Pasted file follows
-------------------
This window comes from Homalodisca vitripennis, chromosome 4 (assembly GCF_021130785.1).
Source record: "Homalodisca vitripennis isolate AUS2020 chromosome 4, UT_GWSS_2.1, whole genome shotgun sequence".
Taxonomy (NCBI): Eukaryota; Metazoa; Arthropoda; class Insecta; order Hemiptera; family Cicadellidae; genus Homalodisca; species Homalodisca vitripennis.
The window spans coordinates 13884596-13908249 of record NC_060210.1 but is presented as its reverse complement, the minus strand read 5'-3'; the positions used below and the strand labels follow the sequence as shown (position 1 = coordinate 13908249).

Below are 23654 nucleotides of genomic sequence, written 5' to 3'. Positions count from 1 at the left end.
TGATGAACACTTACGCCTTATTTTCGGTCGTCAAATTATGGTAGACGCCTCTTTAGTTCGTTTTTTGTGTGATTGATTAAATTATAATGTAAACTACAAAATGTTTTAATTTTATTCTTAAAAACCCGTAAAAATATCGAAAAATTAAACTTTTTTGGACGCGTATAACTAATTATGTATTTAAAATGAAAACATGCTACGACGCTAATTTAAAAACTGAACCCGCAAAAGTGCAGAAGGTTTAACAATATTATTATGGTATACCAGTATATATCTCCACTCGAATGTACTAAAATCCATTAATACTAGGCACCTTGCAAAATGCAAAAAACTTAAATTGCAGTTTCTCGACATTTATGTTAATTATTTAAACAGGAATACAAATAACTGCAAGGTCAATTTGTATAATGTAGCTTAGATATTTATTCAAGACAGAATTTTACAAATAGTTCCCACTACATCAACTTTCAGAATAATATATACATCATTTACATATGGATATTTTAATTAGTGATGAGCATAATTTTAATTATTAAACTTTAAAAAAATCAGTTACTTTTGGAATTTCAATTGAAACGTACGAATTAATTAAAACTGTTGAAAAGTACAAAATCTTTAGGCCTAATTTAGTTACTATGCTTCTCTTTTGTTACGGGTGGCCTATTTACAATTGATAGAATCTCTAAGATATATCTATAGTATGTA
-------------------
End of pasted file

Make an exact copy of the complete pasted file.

This window comes from Homalodisca vitripennis, chromosome 4 (assembly GCF_021130785.1).
Source record: "Homalodisca vitripennis isolate AUS2020 chromosome 4, UT_GWSS_2.1, whole genome shotgun sequence".
Taxonomy (NCBI): Eukaryota; Metazoa; Arthropoda; class Insecta; order Hemiptera; family Cicadellidae; genus Homalodisca; species Homalodisca vitripennis.
The window spans coordinates 13884596-13908249 of record NC_060210.1 but is presented as its reverse complement, the minus strand read 5'-3'; the positions used below and the strand labels follow the sequence as shown (position 1 = coordinate 13908249).

Below are 23654 nucleotides of genomic sequence, written 5' to 3'. Positions count from 1 at the left end.
TGATGAACACTTACGCCTTATTTTCGGTCGTCAAATTATGGTAGACGCCTCTTTAGTTCGTTTTTTGTGTGATTGATTAAATTATAATGTAAACTACAAAATGTTTTAATTTTATTCTTAAAAACCCGTAAAAATATCGAAAAATTAAACTTTTTTGGACGCGTATAACTAATTATGTATTTAAAATGAAAACATGCTACGACGCTAATTTAAAAACTGAACCCGCAAAAGTGCAGAAGGTTTAACAATATTATTATGGTATACCAGTATATATCTCCACTCGAATGTACTAAAATCCATTAATACTAGGCACCTTGCAAAATGCAAAAAACTTAAATTGCAGTTTCTCGACATTTATGTTAATTATTTAAACAGGAATACAAATAACTGCAAGGTCAATTTGTATAATGTAGCTTAGATATTTATTCAAGACAGAATTTTACAAATAGTTCCCACTACATCAACTTTCAGAATAATATATACATCATTTACATATGGATATTTTAATTAGTGATGAGCATAATTTTAATTATTAAACTTTAAAAAAATCAGTTACTTTTGGAATTTCAATTGAAACGTACGAATTAATTAAAACTGTTGAAAAGTACAAAATCTTTAGGCCTAATTTAGTTACTATGCTTCTCTTTTGTTACGGGTGGCCTATTTACAATTGATAGAATCTCTAAGATATATCTATAGTATGTA